Comfort Food Means Lots of Wine, Carbs, and Butter (RISOTTO RECIPE!)

While the original intent behind interviewing my friends for the blog was to highlight their endeavors, I am finding that writing about them reminds me of why our lives converged and how important it is that I keep them near. As we grow older and pursue various relationships and careers, we don’t get to spend as much time together as we’d like, and this process has allowed me to reconnect with some amazing people.

With that said, my next interview was with my best friend, Kate Hayes. ‘Literally’ is so overused by now… but I have LITERALLY known Kate since she was born and have been through many phases of life with her. Something that she has always done for me, whether I am celebrating or I am deeply saddened, is feed me.

Best friends like to wear matching clothes.

I popped by her Sutton Place apartment last week to have her teach me one of her original recipes. She’s actually never written it down before, so we had fun trying to put together measurements. The recipe in full appears at the end of this post.

We stand in her kitchen and she turns on the heat of her gas stove. She flips the heat to about medium and starts warming up two skillets and measuring out Arborio rice, what you use to make risotto.

“I’m making you my ‘Risotto Two Ways’. One is Pea and Prosciutto and one is Pesto.”

I ask her what she loves about risotto so much.

“It’s my number one comfort food,” she says.IMG_8128

If you don’t know, risotto is a creamy, often times wine-soaked, rice dish from Italy. It can be made in a multitude of ways, which is why when I met up with Kate, she focused on her two personal favorites. I ask her if it’s a comfort food because she ate it a lot as a kid or if she thought it was because of the nature of the dish.

“It’s the nature of the dish. I didn’t really grow up eating it. I did eat a lot of regular pastas like spaghetti and meatballs, penne and sausage, and lasagna.”

She started experimenting with risotto on her own about a year ago. She’s worked on perfecting her recipe ever since.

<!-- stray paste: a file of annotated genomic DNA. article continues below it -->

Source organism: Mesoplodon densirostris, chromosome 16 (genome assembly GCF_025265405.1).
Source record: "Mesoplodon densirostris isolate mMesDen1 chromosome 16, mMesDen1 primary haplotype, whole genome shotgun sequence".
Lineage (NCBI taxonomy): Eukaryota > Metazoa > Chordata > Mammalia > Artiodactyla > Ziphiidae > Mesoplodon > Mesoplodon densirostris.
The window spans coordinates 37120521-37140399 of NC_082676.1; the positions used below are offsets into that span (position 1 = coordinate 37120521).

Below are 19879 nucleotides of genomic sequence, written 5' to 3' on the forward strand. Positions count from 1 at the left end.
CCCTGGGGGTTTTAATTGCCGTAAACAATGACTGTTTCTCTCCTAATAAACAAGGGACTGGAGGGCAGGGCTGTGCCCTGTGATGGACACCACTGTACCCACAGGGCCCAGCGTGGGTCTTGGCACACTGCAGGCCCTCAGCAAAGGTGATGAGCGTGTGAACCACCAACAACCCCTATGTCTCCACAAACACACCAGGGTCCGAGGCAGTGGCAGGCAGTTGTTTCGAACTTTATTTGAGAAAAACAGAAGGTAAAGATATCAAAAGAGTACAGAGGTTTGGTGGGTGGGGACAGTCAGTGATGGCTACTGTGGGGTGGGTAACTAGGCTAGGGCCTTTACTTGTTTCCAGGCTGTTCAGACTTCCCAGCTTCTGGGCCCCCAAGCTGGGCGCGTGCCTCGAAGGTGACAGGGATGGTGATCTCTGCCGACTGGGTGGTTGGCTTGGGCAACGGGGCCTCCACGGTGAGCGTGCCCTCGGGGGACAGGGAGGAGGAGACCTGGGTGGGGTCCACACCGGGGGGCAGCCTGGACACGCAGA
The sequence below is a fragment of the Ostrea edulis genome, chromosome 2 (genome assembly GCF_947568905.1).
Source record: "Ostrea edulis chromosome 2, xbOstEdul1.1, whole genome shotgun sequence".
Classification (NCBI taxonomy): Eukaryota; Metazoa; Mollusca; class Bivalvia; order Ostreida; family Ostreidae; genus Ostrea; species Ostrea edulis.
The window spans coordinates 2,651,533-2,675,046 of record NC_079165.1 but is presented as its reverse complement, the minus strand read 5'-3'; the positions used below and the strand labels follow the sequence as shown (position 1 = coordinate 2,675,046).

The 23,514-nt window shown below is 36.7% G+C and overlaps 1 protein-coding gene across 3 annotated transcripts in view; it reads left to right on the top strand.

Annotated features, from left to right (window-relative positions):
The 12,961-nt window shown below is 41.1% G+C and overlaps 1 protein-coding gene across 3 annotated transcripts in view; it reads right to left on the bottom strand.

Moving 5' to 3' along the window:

She starts sauteing the rice in frying pans. Since we’re making two kinds, she has two pans out. She warns that a lot of people undercook their rice at this stage and makes sure to get ours nice and brown before adding in the white wine, the first of many doses. The pans start to boil and she brings them down to a simmer.

“My great-grandmother was from Florence and she taught me how to cook in her kitchen,” she continues, “and from there I started cooking with my grandparents and parents.”

She remembers that pasta was the first thing she ever made on her own in the kitchen. I ask her what she thinks of the carb-cutting craze that doesn’t seem to be going anywhere soon.

IMG_8131“It’s crazy! Carbs are the spice of life,” she says. “Carbs are life. It’s scientifically proven that it’s the best way to convert energy. As is fat.” She laughs as she points down to her hand ladeling in some butter into our mixture.

“It’s all about balance.”

The wine is absorbing nicely so she heads into pouring in some chicken broth. She also pours me a glass of the wine saying, “The key to making this is drinking wine while you do it.”

I happily take the glass and she explains to me her other favorite risotto dish to make, “Drunken Risotto.” She tells me it’s about 80% wine and 20% chicken broth. Most recipes are the opposite but she tells me that it has no butter or cheese in it so, “It’s practically vegan.”

I laugh and sip my wine. We’re both gluten-free so I ask her if she found her way to risotto because she couldn’t eat pasta anymore.

“That’s pretty much it. Back when I found out I couldn’t have gluten, the options were pretty terrible. So risotto is what I would order in Italian restaurants.”

Her favorite restaurant risotto? “Basil Zucchini Risotto at Cafe Boulud. It’s perfection.”

IMG_8132By this time we have been standing over the hot stove for 15 minutes. Adding liquid as we go. This is the technique to making risotto. Little amounts of liquid over an extended period of time. It is not a Set-It-And-Forget-It meal. You have to stand over the stove constantly stirring and adding liquid. It’s a bit of a commitment but she tells me that, “Once I want it, I commit to it. It’s worth it.”

She also finds it relaxing because, “I have to concentrate on risotto, so it gets me out of my head.”

The Arborio rice she’s using does suggest boiling the rice for 30 minutes. She shudders and cringes when I ask her if she’d ever resort to that. I probably wouldn’t either. It sort of sounds like flavorless gruel.

We hang out in her kitchen like this, talking about cooking and living while she sprinkles Himalayan Salt and Truffle Oil in and we keep adding the liquid, to the dish and our glasses.

As we finish up and the dish truly becomes “Two Ways”, prosciutto and peas into one and pesto into the other, I ask her for advice for anyone who wants to start cooking but doesn’t have a clue what they’re doing.

“Pick a night you want to try it and clear your schedule.”

IIMG_8137 have to agree. I create the worst tasting food when I’m rushed.

She continues, “And use a cookbook for inspiration but don’t stress about the recipe. It’s about individual taste and what you like the most.”

It’s funny because she’s said the same thing to me countless times over the years from recipes to relationships, “Do and eat what you like the most.”

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